The Shanxi Xigou is a rare sighthound breed that originated in China. These majestic dogs are skilled hunters, dependable guard dogs, and devoted companions.
Asian and Oceanian
Shanxi Xigou Traits
Shanxi Xigou are large, majestic dogs built for speed and endurance. They have a slender, muscular build and an elegant, balanced appearance.
Coat and Coloring
Shanxi have short, smooth, silky coats with feathering on the legs and back of the thighs and longer hair on the ears and tail. All coat colors are allowed—though white, black, blue, silver, and red are the most common. Some Shanxi have brindle patterned coats.
Distinctive Physical Traits
Shanxi have long, narrow heads and a raised bridge on their nose, reminiscent of a sheep's nose. Their ears are long, thin, and hang close to the skull. A long, arched neck, streamlined body, and slim waist give these pups a graceful overall appearance. Their long tails sit low and have a curve or ring at the end.
Shanxi Xigou History
Also known as the Xian Hound, the Shanxi Xigou is an ancient breed from China. How ancient? Well, 2500-year-old paintings from the tomb of a Qin Dynasty prince feature dogs that look like the Shanxi. The breed gets its name from the Chinese god Zhang Xian, who often takes the form of a dog.
Some experts believe the Shanxi Xigou is the original sighthound breed. Emperors used these speedy dogs to locate and track prey—a job they performed brilliantly for centuries. But when the Chinese government banned hunting by citizens, the Shanxi lost its usefulness. Today, the breed remains rare. That said, the China Kennel Union is attempting to restore its population.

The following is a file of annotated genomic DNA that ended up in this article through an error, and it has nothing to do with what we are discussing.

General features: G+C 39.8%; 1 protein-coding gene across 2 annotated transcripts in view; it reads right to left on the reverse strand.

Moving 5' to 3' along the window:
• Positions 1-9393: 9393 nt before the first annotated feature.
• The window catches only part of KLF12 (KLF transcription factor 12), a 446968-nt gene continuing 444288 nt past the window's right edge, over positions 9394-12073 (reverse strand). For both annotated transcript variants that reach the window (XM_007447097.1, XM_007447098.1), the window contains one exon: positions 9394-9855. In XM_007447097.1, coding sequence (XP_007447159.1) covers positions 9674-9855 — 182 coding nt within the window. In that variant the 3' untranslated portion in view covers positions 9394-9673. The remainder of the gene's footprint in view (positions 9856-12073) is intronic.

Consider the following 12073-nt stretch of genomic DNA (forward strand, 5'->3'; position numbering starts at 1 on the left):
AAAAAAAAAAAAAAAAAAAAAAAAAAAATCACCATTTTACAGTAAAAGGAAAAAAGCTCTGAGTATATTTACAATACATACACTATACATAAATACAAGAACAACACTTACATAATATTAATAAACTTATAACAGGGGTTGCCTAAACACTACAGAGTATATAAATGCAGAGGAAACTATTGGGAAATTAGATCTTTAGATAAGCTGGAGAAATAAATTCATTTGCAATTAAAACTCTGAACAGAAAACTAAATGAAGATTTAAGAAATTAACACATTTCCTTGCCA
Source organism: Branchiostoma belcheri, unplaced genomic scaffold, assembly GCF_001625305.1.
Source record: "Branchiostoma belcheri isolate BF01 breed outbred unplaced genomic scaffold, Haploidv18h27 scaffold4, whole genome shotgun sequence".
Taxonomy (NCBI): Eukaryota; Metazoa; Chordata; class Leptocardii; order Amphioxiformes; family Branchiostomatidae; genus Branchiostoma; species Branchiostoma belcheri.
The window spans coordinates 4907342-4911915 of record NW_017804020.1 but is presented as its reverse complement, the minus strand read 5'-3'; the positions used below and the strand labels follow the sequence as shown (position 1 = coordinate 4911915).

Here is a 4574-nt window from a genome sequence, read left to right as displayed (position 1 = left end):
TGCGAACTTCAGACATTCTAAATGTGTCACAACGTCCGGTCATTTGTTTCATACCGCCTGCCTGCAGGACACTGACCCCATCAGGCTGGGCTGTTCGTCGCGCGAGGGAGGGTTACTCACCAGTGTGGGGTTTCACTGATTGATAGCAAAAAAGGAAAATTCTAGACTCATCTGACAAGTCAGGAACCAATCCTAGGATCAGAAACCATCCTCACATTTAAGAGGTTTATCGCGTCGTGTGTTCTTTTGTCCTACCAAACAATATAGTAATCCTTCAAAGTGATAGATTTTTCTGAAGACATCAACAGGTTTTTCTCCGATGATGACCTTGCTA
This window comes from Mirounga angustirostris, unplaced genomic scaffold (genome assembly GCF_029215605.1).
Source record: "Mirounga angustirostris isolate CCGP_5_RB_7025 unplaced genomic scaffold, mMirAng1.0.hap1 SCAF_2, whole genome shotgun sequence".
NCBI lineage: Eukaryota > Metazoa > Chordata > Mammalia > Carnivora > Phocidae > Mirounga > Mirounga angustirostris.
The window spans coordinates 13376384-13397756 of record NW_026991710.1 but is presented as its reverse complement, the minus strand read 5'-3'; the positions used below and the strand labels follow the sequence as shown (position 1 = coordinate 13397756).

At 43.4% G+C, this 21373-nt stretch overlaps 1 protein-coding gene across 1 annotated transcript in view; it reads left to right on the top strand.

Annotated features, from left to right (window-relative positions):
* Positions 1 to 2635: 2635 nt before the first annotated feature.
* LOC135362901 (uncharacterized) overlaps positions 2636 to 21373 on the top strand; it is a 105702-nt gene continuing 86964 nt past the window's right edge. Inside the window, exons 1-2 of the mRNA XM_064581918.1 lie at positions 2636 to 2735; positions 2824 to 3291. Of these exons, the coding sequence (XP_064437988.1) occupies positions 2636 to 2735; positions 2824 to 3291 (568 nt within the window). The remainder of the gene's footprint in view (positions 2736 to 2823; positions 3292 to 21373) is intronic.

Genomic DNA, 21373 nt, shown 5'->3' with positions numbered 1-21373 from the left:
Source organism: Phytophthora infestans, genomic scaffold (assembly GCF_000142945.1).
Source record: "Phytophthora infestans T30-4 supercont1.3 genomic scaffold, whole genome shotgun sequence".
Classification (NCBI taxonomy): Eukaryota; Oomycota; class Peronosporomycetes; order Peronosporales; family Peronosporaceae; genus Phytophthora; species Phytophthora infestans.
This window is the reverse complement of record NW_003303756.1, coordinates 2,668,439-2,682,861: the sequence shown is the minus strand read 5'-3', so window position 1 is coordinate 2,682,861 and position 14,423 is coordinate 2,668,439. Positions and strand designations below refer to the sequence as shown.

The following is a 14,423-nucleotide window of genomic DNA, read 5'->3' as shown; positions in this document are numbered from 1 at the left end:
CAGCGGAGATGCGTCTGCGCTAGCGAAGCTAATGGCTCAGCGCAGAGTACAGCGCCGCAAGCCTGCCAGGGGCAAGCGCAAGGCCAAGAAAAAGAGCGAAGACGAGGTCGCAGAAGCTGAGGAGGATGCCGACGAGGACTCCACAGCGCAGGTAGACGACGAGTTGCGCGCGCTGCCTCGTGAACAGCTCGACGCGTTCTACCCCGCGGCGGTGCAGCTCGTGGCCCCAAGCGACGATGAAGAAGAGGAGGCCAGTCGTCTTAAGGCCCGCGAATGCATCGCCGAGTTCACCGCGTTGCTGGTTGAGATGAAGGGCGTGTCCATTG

Shanxi Xigou Care
Shanxi Xigou thrive on a high-quality diet formulated for their life stage (e.g., puppy, adult, senior). To maintain their slender physique, keep an eye on their food intake and measure out portions to avoid overfeeding. And don't forget to account for treats. As a guideline, they should make up no more than 10% of a dog's daily calories.
Brushing to remove loose fur and the occasional bath are all that's needed to keep a Shanxi's coat looking its best. To prevent ear infections, check their ears regularly and clean them as needed to remove wax build-up and debris. Nail trims should also be part of every dog's grooming routine. If your pup's nails grow too long, they can cause pain and potentially lead to problems running or walking.
Lastly, good dental hygiene will support your dog's overall health. Dental disease is one of the most common health conditions in adult dogs. Left untreated, it can contribute to other serious issues. So, in addition to professional cleanings, establish an at-home dental care program that includes regular teeth brushing and veterinarian-recommended dental chews.
Shanxi are active dogs that need daily exercise to stay happy and healthy. Showing off their speed inside fenced yards and taking long walks on a leash are both great ways for them to burn energy. These athletic dogs also make fine candidates for dog sports—such as agility or rally.
These intelligent, self-reliant dogs can be stubborn. But consistent obedience training using positive reinforcement tends to work well for them. It's also important to socialize your pup when they're young, as this helps them develop into a predictable, well-mannered adult dog.
Asian and Oceanian
The Asian and Oceanian group is comprised of breeds whose origins lie in Asia, which have spread as far as Australia, the islands of the Pacific, and the Arctic. This group is possibly the most ancient of all breed groups and were bred for a variety of purposes, including guarding, hunting, and as draft dogs.